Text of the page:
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3DMark And Basemark X 1.1

Qualcomm Snapdragon 801: Performance Previewed
By , with contributions by Alex Davies

Snapdragon 801, the recently-announced update to the Snapdragon 800, shares some of the same SKUs as Snapdragon 800. So, how do you tell the difference? We break down the family and introduce you to the first benchmarks of Sony's Xperia Z2 tablet, too.

3DMark: Ice Storm Unlimited

Ice Storm simulates the demands of OpenGL ES 2.0-based games using shaders, particles, and physics via the company’s in-house engine. While it was just released in May of last year, the on-screen portions of Ice Storm have already been outpaced by more recent mobile chipsets, with Nvidia’s Tegra 4 and Qualcomm’s Snapdragon 800 both easily maxing out the Extreme version (1080p with high-quality textures). However, Ice Storm Unlimited, which renders the scene off-screen at 720p is still a good gauge of GPU-to-GPU performance.

The Sony Xperia Z2 Tablet jumps up the ladder, taking second place with ease. Its improved Snapdragon 801 Adreno 330 GPU core (578 MHz versus the standard 450 MHz of Snapdragon 800) gives it a 15% lead over the Nexus 5 in the Graphics sub-test, and a 31% lead over Samsung's Galaxy Tab Pro 8.4. Assuming the memory bandwidth issue affects 3D workloads as well, those numbers could go up as Sony finalizes its hardware configuration.

Basemark X 1.1

Basemark X is a multi-platform suite based on a real game engine, Unity 4.0. It uses many of Unity’s modern features via the OpenGL ES 2.0 render path, just as a modern title might. Features like high poly-count models, shaders with normal maps, complex LoD algorithms, extensive per-pixel lighting (including directional and point light), along with a comprehensive set of post process, particle systems, and physics effects test how a modern game would look and run. It’s an aggressive test that still hasn’t been maxed out by the latest SoCs.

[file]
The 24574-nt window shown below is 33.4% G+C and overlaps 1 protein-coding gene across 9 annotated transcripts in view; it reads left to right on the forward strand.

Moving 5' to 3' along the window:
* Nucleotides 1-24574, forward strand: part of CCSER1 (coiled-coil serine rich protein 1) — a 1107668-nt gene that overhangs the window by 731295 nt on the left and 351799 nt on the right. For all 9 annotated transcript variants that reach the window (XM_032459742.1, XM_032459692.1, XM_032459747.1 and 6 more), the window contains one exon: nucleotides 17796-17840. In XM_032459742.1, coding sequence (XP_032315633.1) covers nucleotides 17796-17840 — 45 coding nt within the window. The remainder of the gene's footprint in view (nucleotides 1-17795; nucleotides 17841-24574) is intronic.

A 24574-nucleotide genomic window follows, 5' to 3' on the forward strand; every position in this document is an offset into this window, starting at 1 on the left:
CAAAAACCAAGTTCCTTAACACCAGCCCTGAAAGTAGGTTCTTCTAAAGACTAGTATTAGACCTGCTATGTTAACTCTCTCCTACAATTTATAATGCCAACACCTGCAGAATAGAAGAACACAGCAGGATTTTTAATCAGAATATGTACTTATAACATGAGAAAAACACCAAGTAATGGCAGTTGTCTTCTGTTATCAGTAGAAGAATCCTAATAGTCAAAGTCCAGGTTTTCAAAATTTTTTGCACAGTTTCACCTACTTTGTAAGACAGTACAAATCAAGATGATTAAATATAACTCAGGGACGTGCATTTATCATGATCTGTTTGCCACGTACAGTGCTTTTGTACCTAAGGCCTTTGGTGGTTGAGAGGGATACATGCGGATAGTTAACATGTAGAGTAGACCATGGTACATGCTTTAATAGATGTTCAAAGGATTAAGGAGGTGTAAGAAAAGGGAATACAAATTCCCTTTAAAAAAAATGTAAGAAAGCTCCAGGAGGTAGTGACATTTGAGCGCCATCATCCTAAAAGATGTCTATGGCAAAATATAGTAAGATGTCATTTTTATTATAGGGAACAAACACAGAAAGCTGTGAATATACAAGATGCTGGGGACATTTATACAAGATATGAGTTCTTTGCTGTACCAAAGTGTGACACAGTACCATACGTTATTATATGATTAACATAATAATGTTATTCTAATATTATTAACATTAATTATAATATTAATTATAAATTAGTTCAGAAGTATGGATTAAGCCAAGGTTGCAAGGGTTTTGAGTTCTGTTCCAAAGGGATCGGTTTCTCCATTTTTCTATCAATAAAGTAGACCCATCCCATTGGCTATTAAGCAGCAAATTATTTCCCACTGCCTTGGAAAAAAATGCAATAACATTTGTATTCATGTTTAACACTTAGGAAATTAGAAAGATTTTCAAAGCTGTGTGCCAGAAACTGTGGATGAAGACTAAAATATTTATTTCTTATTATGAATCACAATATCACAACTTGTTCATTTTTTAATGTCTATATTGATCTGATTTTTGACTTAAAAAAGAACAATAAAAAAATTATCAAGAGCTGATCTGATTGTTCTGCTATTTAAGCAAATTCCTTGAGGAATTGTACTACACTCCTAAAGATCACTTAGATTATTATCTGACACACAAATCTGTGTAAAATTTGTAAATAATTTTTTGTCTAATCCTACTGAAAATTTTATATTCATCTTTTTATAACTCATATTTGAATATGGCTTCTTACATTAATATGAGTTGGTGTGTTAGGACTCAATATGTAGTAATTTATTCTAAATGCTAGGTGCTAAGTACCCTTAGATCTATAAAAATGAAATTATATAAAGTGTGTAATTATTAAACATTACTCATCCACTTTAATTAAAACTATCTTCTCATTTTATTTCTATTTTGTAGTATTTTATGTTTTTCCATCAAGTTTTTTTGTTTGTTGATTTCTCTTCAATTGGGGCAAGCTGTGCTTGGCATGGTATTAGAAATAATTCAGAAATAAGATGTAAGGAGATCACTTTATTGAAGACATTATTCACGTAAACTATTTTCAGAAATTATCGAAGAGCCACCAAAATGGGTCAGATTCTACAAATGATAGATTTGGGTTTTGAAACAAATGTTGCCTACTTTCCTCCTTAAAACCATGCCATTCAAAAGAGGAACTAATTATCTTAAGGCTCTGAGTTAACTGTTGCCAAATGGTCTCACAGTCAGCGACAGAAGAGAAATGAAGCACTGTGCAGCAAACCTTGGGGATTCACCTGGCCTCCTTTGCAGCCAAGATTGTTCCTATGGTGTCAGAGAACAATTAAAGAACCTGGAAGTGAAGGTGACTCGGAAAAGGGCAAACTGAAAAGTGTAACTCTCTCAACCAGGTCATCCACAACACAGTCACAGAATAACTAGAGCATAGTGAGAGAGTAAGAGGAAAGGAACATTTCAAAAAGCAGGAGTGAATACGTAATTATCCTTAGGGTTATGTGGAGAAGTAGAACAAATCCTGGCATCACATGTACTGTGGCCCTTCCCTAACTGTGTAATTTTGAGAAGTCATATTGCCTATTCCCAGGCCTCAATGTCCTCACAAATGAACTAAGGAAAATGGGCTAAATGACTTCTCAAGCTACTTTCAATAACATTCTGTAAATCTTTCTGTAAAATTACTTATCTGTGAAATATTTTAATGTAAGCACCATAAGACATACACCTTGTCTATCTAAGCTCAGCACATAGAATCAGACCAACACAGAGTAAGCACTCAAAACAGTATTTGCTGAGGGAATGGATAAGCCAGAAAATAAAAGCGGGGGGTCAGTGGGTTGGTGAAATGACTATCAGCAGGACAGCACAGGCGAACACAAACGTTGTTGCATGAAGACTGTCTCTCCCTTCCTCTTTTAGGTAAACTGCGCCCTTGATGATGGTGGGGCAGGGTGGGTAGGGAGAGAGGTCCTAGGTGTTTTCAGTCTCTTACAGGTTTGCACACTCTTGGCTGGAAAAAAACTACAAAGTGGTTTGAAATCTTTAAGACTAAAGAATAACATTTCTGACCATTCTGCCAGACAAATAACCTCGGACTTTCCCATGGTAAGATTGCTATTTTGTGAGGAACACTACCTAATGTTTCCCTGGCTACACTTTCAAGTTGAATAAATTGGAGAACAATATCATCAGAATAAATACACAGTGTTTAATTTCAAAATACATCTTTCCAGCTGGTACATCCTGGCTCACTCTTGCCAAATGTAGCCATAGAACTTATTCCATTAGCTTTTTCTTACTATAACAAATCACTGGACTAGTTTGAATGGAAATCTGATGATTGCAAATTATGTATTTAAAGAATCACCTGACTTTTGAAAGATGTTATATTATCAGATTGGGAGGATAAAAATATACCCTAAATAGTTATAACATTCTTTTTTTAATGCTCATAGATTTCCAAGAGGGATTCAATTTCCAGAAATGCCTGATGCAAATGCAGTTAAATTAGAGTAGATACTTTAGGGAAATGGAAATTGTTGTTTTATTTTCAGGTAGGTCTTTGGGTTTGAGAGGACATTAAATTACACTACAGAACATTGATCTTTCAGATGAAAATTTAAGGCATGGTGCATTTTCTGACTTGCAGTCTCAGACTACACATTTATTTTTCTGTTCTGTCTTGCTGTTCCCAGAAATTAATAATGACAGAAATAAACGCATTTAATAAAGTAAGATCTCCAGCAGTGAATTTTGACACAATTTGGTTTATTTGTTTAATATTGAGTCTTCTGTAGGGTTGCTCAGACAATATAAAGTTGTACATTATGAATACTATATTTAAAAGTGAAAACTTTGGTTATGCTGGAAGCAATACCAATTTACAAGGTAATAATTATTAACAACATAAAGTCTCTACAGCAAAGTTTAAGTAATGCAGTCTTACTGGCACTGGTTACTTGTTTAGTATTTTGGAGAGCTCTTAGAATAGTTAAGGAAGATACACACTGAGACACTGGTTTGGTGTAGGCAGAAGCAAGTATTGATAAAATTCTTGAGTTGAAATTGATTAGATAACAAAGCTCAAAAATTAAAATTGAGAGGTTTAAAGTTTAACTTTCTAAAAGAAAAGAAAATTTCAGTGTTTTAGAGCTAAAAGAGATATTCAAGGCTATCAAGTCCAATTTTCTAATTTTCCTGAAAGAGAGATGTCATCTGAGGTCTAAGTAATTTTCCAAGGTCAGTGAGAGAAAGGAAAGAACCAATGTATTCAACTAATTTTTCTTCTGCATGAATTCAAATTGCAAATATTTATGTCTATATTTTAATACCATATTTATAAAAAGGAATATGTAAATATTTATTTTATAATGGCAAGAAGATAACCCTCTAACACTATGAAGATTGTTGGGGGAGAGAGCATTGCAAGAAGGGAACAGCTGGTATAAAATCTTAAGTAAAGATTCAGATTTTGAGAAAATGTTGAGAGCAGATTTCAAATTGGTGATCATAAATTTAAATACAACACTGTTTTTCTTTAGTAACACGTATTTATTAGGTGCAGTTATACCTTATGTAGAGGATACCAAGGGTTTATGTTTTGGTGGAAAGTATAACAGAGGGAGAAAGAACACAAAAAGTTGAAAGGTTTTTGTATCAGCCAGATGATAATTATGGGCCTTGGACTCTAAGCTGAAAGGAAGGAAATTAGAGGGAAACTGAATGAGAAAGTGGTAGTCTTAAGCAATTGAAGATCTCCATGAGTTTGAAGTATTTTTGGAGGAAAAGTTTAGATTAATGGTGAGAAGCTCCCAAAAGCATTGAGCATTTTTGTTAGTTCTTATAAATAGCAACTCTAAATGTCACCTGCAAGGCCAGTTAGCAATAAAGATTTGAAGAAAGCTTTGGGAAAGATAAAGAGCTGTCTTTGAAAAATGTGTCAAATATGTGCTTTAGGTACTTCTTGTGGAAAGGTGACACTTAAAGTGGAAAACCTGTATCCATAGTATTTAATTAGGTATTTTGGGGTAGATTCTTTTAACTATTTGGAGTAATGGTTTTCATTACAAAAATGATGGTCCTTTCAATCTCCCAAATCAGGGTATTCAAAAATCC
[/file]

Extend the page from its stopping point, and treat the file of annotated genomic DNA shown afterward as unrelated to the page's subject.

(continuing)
The Sony Xperia Z2 tablet takes third place in the medium quality metric, which doesn't surprise us, given the memory bandwidth results measured previously. Any workload limited by throughput is going to suffer, regardless of GPU clock rate increases.

Shifting to high quality apparently alleviates that bottleneck somewhat, resulting in a second-place finish behind Apple's A7. Fortunately, the next page of benchmarks should allow us to isolate the GPU more pointedly, without as much interference from other subsystems.

Display all 21 comments.
  • 0 Hide
    blackmagnum , March 28, 2014 2:04 AM
    Will this chip go into the next Google Nexus device?
  • 2 Hide
    suture , March 28, 2014 5:00 AM
    hope not, it looks just slightly better than the previous snapdragon 800
  • 3 Hide
    Wisecracker , March 28, 2014 6:36 AM

    A Temash APU and Atom SoCs would make a great cross-platform comparison, here.

    The 'Droid Heads would love to see some Tegra 3/4 action, too.
  • 1 Hide
    MANOFKRYPTONAK , March 28, 2014 7:30 AM
    I really am looking forward to the showdown between the A7/A8, Tegra4/K1. and Intel "what is the name of the chip in the nexus 8?". I hoping to see a worthy $500 upgrade.
  • -1 Hide
    anthony8989 , March 28, 2014 8:06 AM
    Great article - very informative. Sorry if it's off-topic, but the HTC One (M7 2013) uses an APQ8064T. Did Qualcomm change the meaning of the second numeral from Snapdragon 600 to 80x? The HTC One M7 employs a modem yet now the second numeral being 0 indicates no modem. Or does the device substitute another modem off the SoC? Also what does the "T" suffix mean? :)